Here is 3 year old Danger Ranger, a part of Team Sprout.
It began in Mississippi at 8:30 in the morning, where we had located a promising cache which was close-by the State line and which would be our Mississippi cache. It was in the front yard of the cache owner, in a beautiful new subdivision. We met the owner, Team Sprout, who came out to take his son Bony Maloney to school along with his 3 year old, the Danger Ranger. It turns out that Sprout had lived in Ann Arbor for 10 years and I think he was kind of happy to see Dick's M hat. We left a travel bug there - one which wanted to reach Mississippi - and we were glad to help it reach its goal. This is a log by Team Sprout that I found online this evening:
March 6 by Team Sprout (511 found)
This morning Danger Ranger and I were inspired to hit the caching trail after running into a caching couple from our home town of Ann Arbor, Michigan. Team Sprout was in our usual rush out the door to get to work and school when I noticed a small SUV parked in front of our house. I didn't think much of it at first - but then I noticed it had all the tell-tale signs of being owned by a geocacher. It had out of state plates, a "GEO" country code sticker on back, and a Magellan Explorist plainly visible on the dash.
Of course I had to stop and introduce myself. I immediately noticed they were wearing U of M wear (That's University of MICHIGAN - not Memphis or Mississippi) and after a brief conversation to say hello found out that the couple was from from my old stomping grounds up North. They were hunting my Chateau Shinault cache so they could cross Mississippi off of their "states cached" list. Anyway, to make a long story short, they got me motivated go after some of the puzzle caches I've solved but not yet found.
Altogether today in Mississippi and Tennessee Dick and I found a grand total of 9 caches - mostly urban micros, but still unique.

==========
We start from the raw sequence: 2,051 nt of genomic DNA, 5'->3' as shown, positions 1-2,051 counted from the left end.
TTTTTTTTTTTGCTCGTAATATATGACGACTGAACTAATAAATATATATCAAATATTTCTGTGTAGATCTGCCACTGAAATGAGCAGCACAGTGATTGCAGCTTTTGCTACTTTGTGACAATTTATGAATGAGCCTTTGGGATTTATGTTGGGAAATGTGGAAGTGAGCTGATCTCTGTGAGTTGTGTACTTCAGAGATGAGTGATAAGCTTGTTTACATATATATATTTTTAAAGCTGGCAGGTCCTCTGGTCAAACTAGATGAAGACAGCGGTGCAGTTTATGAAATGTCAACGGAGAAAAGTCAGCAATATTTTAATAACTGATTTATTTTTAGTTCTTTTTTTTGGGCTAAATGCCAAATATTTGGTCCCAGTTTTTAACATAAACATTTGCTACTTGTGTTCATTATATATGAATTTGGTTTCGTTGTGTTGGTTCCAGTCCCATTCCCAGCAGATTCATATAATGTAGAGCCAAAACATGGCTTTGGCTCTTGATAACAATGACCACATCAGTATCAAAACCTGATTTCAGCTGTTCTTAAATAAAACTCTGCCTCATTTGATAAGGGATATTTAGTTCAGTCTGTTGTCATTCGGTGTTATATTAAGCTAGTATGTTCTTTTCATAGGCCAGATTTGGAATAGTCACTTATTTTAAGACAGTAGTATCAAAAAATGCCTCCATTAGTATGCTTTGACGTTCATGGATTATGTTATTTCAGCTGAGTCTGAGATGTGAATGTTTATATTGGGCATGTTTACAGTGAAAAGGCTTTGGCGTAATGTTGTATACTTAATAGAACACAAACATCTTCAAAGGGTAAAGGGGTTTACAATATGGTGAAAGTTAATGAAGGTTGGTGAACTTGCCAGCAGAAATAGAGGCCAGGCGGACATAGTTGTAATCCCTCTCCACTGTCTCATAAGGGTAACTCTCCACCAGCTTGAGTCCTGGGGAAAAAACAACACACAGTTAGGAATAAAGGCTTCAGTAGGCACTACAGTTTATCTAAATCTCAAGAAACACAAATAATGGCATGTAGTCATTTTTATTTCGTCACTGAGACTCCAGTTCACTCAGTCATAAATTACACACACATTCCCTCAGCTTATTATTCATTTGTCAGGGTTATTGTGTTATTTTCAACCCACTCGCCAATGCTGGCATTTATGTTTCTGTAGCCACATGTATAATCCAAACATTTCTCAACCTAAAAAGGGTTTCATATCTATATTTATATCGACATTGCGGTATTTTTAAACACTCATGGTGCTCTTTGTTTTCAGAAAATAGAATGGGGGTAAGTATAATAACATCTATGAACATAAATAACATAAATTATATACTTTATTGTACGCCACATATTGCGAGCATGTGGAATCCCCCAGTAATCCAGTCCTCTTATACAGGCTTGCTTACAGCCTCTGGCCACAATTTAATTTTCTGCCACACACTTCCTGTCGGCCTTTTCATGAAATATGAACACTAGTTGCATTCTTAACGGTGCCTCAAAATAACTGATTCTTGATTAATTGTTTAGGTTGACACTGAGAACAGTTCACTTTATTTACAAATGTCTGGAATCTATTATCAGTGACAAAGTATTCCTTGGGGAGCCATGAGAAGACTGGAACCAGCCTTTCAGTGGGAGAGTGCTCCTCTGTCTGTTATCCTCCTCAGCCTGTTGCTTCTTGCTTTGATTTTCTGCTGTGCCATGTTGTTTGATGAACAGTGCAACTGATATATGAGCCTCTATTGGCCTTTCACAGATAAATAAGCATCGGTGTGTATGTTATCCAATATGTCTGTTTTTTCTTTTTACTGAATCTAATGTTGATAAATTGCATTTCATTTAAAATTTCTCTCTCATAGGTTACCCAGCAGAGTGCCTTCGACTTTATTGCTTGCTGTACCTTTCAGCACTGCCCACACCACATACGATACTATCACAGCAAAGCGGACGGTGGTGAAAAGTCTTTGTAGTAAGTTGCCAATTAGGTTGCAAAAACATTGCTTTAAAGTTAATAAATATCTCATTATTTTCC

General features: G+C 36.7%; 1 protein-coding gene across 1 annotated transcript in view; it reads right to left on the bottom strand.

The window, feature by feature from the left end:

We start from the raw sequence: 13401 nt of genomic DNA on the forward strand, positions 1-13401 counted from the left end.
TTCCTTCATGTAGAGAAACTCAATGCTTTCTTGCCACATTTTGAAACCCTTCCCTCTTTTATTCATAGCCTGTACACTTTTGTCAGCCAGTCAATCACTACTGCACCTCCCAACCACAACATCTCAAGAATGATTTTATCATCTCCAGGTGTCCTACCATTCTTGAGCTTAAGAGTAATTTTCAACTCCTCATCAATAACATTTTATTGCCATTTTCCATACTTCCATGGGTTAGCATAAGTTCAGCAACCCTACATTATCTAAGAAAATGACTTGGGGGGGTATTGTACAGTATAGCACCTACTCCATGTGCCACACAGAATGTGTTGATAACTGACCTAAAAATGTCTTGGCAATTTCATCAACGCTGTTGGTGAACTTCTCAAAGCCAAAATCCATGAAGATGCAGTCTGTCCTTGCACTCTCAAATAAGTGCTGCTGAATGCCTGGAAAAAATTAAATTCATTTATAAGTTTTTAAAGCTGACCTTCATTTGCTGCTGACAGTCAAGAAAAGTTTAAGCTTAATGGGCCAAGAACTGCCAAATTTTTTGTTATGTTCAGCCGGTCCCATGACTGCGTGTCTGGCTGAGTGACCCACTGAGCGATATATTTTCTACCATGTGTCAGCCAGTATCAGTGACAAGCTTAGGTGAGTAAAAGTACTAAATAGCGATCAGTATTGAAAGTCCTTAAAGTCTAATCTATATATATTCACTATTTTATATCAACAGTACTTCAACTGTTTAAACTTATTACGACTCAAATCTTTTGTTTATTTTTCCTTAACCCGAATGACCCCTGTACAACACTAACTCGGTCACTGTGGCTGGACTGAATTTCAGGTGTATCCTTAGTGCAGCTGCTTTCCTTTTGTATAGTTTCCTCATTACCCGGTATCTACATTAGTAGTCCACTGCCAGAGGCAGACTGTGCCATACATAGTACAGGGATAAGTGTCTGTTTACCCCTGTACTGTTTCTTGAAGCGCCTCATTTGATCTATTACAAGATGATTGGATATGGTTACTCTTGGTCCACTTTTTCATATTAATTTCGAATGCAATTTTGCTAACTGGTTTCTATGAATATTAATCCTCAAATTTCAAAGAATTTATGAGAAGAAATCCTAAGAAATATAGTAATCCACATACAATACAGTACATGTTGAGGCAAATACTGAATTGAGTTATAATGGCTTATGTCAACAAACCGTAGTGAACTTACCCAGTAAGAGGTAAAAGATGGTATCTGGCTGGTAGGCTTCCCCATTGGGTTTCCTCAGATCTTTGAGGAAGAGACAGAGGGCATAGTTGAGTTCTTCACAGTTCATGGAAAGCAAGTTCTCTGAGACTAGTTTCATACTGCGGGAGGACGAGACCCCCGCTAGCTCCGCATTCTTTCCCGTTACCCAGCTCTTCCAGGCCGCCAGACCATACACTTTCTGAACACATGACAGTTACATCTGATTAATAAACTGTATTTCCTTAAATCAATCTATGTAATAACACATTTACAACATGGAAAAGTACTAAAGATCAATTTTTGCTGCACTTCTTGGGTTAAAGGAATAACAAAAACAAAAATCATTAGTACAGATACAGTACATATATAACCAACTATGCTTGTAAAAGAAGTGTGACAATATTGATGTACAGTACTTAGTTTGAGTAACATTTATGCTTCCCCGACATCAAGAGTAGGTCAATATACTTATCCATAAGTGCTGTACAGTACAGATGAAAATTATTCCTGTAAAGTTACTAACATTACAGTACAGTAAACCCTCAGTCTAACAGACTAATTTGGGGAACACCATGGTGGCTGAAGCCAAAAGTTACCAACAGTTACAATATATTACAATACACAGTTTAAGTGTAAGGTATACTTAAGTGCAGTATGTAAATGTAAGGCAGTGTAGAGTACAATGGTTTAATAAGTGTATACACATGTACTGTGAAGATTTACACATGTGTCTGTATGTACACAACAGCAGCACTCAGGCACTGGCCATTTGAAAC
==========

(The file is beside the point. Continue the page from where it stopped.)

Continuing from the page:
Back in Memphis, we had lunch at Perkins. This is where I finally learned how to order the kind of iced tea I want - you don't say sugar-free, or no sugar please, or unsweetened tea. You ask for unsweet tea.
Then we set out to explore Memphis and check out where the riverboat tour was, etc. Stopped at McDonald's for Dick's decaf and had to wait for them to brew it. When the coffee was brought out to the car, we were given a free apple pie for having to wait. That has never happened before!
We drove through some of the less tasty sections of Memphis but found downtown with no trouble. Arrived at the riverboat place at 1 p.m. and since the tour started at 2:30 we decided to do it today. While we waited, we went over to the Memphis Welcome Center - big and beautiful. It's actually called the Elvis Presley and B.B. King Welcome Center and it boasts large statues of both men. We wanted to find the Welcome to Memphis cache, but two workers (who were definitely non-working the whole time we were there) were lounging around right where the cache would be. We tried to out-wait them, but we failed. So off we went to the riverboat ride.
It was the shortest hour and a half on record. I loved every second of it. The narrator was terrific. His explanations were clear, interesting, and understandable. His most dramatic story was the tragic sinking of the Sultana at the end of the Civil War. The name of our boat was the Memphis Queen and it was a little down-at-heel but it was comfortable and had easy access and a nice bathroom. The older I get the more important these things are!
When I was in junior high I used to enter competitions where we would recite poetry. One of the poems I learned and recited back then was Jim Bludso. I couldn't help remembering bits of it as we toured the Mighty Mississippi.
Tonight we had ribs at the Pig'n'Whistle in Bartlett. We had our choice of dry, wet, or muddy. Muddy turns out to be a combination of both wet and dry, which is the way Dick does them at home.
Things that are blooming here:
some blossoming trees